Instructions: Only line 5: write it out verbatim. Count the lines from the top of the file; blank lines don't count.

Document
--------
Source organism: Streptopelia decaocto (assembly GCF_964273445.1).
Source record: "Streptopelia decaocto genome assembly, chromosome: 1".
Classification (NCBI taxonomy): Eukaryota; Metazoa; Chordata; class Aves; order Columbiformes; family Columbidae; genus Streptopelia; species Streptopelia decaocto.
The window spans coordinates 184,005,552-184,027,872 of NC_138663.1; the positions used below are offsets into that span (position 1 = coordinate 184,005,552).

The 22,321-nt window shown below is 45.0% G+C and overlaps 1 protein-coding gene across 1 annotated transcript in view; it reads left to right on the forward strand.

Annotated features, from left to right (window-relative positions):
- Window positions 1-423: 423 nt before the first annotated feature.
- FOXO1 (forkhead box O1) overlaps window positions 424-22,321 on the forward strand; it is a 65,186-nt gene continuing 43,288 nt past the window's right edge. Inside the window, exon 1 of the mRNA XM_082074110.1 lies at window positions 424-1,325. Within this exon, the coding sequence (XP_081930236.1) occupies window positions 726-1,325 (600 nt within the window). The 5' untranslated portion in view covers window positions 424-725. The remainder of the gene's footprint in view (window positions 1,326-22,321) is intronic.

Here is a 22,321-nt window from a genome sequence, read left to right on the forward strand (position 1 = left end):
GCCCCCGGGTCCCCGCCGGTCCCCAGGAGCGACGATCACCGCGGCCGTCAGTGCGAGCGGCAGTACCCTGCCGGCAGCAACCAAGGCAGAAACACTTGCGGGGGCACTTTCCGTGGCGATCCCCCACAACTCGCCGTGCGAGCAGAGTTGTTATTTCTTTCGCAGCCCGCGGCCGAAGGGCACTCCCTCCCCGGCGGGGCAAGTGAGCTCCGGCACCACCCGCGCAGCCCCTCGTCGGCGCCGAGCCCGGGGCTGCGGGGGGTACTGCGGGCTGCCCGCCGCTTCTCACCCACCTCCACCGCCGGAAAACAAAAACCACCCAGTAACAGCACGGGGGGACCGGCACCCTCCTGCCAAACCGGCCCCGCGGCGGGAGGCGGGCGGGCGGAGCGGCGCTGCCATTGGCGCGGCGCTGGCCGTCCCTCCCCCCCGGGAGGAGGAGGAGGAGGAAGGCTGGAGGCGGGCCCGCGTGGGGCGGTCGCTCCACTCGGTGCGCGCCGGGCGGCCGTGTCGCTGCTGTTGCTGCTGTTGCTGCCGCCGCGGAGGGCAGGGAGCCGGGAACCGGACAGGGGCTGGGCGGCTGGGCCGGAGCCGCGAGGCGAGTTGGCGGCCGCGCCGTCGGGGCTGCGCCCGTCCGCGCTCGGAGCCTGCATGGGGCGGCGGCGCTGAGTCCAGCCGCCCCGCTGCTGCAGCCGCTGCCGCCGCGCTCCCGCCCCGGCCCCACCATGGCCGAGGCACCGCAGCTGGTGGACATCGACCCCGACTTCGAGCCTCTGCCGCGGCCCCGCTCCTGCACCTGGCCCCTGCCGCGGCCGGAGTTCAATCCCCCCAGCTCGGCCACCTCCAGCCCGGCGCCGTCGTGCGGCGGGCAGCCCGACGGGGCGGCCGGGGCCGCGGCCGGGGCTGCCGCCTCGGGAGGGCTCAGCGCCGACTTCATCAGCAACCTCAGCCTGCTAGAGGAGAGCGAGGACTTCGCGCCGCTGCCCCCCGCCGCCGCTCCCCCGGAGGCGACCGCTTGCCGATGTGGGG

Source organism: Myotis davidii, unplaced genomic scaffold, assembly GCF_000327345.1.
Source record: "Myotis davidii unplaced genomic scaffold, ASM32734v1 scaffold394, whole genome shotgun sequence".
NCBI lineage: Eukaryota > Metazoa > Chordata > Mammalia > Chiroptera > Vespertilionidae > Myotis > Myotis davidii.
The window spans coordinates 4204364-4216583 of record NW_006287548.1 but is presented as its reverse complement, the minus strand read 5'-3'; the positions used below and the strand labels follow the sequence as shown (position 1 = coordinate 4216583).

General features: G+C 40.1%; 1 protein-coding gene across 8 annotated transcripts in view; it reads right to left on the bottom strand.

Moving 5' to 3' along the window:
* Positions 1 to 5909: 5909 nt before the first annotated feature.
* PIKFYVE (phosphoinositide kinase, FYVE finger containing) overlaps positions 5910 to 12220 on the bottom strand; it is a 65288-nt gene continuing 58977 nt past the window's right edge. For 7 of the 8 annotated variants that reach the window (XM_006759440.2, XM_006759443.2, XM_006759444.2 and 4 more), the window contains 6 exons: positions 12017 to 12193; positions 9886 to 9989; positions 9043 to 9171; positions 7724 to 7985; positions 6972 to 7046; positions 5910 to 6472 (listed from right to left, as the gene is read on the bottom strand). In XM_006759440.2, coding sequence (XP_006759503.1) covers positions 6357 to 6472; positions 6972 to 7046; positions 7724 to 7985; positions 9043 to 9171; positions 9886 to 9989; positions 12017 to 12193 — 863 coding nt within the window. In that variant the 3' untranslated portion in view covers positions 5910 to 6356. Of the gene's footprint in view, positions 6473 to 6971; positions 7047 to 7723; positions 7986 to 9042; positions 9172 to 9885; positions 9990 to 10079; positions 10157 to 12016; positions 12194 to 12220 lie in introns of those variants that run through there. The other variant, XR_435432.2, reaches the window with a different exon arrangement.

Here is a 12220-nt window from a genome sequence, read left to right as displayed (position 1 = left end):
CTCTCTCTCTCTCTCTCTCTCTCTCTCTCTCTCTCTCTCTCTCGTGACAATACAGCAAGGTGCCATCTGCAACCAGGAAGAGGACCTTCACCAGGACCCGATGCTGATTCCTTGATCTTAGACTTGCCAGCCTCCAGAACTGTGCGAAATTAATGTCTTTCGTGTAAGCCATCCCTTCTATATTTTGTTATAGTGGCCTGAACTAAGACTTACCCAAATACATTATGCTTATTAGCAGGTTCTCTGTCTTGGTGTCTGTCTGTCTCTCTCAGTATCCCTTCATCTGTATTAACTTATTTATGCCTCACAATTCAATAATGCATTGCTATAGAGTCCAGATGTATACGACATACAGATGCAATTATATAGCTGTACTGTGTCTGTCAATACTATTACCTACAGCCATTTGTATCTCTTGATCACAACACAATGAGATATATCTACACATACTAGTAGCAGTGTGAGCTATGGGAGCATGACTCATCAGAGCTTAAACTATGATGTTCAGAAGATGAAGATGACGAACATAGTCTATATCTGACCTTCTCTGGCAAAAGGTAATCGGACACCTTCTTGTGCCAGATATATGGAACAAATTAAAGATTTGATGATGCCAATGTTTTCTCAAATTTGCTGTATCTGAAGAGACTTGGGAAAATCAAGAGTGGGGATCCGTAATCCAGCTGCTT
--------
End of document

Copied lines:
The 22,321-nt window shown below is 45.0% G+C and overlaps 1 protein-coding gene across 1 annotated transcript in view; it reads left to right on the forward strand.